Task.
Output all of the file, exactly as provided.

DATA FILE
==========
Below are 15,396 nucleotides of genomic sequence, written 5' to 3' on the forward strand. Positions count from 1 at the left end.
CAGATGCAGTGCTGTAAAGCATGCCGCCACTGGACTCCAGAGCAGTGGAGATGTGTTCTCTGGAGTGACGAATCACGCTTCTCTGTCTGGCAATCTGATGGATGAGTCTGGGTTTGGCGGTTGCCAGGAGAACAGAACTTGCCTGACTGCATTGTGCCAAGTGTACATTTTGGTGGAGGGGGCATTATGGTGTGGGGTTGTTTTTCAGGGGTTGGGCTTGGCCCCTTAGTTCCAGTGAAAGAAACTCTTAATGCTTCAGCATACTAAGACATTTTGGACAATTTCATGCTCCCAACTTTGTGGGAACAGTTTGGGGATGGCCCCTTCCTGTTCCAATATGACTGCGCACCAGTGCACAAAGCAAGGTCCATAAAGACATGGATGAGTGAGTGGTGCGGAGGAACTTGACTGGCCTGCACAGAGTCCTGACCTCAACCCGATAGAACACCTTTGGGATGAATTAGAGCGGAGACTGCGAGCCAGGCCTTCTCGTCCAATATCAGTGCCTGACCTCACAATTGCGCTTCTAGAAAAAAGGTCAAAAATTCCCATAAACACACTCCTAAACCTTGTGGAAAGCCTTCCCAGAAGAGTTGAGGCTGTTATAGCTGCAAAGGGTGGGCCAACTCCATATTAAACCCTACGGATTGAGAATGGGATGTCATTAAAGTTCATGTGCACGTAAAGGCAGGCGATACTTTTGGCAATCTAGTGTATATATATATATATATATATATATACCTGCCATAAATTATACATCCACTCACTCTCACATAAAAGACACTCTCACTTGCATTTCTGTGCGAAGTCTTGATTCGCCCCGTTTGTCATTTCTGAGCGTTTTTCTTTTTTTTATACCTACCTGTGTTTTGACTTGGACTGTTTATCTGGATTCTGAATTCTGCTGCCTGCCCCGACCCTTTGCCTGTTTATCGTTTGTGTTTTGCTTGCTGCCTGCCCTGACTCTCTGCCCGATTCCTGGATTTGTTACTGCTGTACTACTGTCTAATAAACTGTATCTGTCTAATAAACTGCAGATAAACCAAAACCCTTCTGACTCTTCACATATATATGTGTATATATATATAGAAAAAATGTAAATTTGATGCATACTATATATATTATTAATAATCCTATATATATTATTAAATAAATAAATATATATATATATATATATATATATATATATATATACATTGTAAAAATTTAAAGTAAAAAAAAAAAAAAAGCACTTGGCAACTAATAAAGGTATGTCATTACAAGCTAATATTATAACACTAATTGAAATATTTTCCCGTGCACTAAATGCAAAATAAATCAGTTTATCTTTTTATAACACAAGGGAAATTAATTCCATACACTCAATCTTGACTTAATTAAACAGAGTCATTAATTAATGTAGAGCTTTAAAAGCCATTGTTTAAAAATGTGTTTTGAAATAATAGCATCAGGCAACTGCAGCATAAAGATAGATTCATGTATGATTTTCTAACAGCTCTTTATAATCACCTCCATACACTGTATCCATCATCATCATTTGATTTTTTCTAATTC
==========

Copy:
Below are 15,396 nucleotides of genomic sequence, written 5' to 3' on the forward strand. Positions count from 1 at the left end.
CAGATGCAGTGCTGTAAAGCATGCCGCCACTGGACTCCAGAGCAGTGGAGATGTGTTCTCTGGAGTGACGAATCACGCTTCTCTGTCTGGCAATCTGATGGATGAGTCTGGGTTTGGCGGTTGCCAGGAGAACAGAACTTGCCTGACTGCATTGTGCCAAGTGTACATTTTGGTGGAGGGGGCATTATGGTGTGGGGTTGTTTTTCAGGGGTTGGGCTTGGCCCCTTAGTTCCAGTGAAAGAAACTCTTAATGCTTCAGCATACTAAGACATTTTGGACAATTTCATGCTCCCAACTTTGTGGGAACAGTTTGGGGATGGCCCCTTCCTGTTCCAATATGACTGCGCACCAGTGCACAAAGCAAGGTCCATAAAGACATGGATGAGTGAGTGGTGCGGAGGAACTTGACTGGCCTGCACAGAGTCCTGACCTCAACCCGATAGAACACCTTTGGGATGAATTAGAGCGGAGACTGCGAGCCAGGCCTTCTCGTCCAATATCAGTGCCTGACCTCACAATTGCGCTTCTAGAAAAAAGGTCAAAAATTCCCATAAACACACTCCTAAACCTTGTGGAAAGCCTTCCCAGAAGAGTTGAGGCTGTTATAGCTGCAAAGGGTGGGCCAACTCCATATTAAACCCTACGGATTGAGAATGGGATGTCATTAAAGTTCATGTGCACGTAAAGGCAGGCGATACTTTTGGCAATCTAGTGTATATATATATATATATATATATATACCTGCCATAAATTATACATCCACTCACTCTCACATAAAAGACACTCTCACTTGCATTTCTGTGCGAAGTCTTGATTCGCCCCGTTTGTCATTTCTGAGCGTTTTTCTTTTTTTTATACCTACCTGTGTTTTGACTTGGACTGTTTATCTGGATTCTGAATTCTGCTGCCTGCCCCGACCCTTTGCCTGTTTATCGTTTGTGTTTTGCTTGCTGCCTGCCCTGACTCTCTGCCCGATTCCTGGATTTGTTACTGCTGTACTACTGTCTAATAAACTGTATCTGTCTAATAAACTGCAGATAAACCAAAACCCTTCTGACTCTTCACATATATATGTGTATATATATATAGAAAAAATGTAAATTTGATGCATACTATATATATTATTAATAATCCTATATATATTATTAAATAAATAAATATATATATATATATATATATATATATATATATATACATTGTAAAAATTTAAAGTAAAAAAAAAAAAAAAGCACTTGGCAACTAATAAAGGTATGTCATTACAAGCTAATATTATAACACTAATTGAAATATTTTCCCGTGCACTAAATGCAAAATAAATCAGTTTATCTTTTTATAACACAAGGGAAATTAATTCCATACACTCAATCTTGACTTAATTAAACAGAGTCATTAATTAATGTAGAGCTTTAAAAGCCATTGTTTAAAAATGTGTTTTGAAATAATAGCATCAGGCAACTGCAGCATAAAGATAGATTCATGTATGATTTTCTAACAGCTCTTTATAATCACCTCCATACACTGTATCCATCATCATCATTTGATTTTTTCTAATTC